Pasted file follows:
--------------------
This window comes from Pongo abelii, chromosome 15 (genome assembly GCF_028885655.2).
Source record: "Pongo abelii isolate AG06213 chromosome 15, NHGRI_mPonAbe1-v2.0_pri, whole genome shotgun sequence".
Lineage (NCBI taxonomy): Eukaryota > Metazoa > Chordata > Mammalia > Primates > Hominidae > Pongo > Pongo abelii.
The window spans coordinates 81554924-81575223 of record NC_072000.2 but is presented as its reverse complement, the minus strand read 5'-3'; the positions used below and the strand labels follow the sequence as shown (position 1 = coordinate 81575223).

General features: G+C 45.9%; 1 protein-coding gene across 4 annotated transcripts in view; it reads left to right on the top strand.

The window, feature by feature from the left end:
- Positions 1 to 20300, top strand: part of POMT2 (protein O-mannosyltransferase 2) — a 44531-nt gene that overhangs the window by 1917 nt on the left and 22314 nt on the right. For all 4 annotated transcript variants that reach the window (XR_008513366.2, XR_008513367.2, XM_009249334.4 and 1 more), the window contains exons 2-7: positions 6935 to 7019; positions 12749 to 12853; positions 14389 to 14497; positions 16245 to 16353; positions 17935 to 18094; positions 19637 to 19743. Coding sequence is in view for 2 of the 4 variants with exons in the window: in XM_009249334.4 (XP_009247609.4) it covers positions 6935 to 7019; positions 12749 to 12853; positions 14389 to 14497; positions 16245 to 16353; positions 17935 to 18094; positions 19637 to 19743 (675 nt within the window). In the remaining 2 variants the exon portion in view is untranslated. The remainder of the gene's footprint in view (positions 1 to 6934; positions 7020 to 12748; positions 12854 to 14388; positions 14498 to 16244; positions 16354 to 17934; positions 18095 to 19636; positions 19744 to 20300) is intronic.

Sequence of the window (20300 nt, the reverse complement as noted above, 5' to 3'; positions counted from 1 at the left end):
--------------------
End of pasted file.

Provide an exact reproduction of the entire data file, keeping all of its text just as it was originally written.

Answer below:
This window comes from Pongo abelii, chromosome 15 (genome assembly GCF_028885655.2).
Source record: "Pongo abelii isolate AG06213 chromosome 15, NHGRI_mPonAbe1-v2.0_pri, whole genome shotgun sequence".
Lineage (NCBI taxonomy): Eukaryota > Metazoa > Chordata > Mammalia > Primates > Hominidae > Pongo > Pongo abelii.
The window spans coordinates 81554924-81575223 of record NC_072000.2 but is presented as its reverse complement, the minus strand read 5'-3'; the positions used below and the strand labels follow the sequence as shown (position 1 = coordinate 81575223).

General features: G+C 45.9%; 1 protein-coding gene across 4 annotated transcripts in view; it reads left to right on the top strand.

The window, feature by feature from the left end:
- Positions 1 to 20300, top strand: part of POMT2 (protein O-mannosyltransferase 2) — a 44531-nt gene that overhangs the window by 1917 nt on the left and 22314 nt on the right. For all 4 annotated transcript variants that reach the window (XR_008513366.2, XR_008513367.2, XM_009249334.4 and 1 more), the window contains exons 2-7: positions 6935 to 7019; positions 12749 to 12853; positions 14389 to 14497; positions 16245 to 16353; positions 17935 to 18094; positions 19637 to 19743. Coding sequence is in view for 2 of the 4 variants with exons in the window: in XM_009249334.4 (XP_009247609.4) it covers positions 6935 to 7019; positions 12749 to 12853; positions 14389 to 14497; positions 16245 to 16353; positions 17935 to 18094; positions 19637 to 19743 (675 nt within the window). In the remaining 2 variants the exon portion in view is untranslated. The remainder of the gene's footprint in view (positions 1 to 6934; positions 7020 to 12748; positions 12854 to 14388; positions 14498 to 16244; positions 16354 to 17934; positions 18095 to 19636; positions 19744 to 20300) is intronic.

Sequence of the window (20300 nt, the reverse complement as noted above, 5' to 3'; positions counted from 1 at the left end):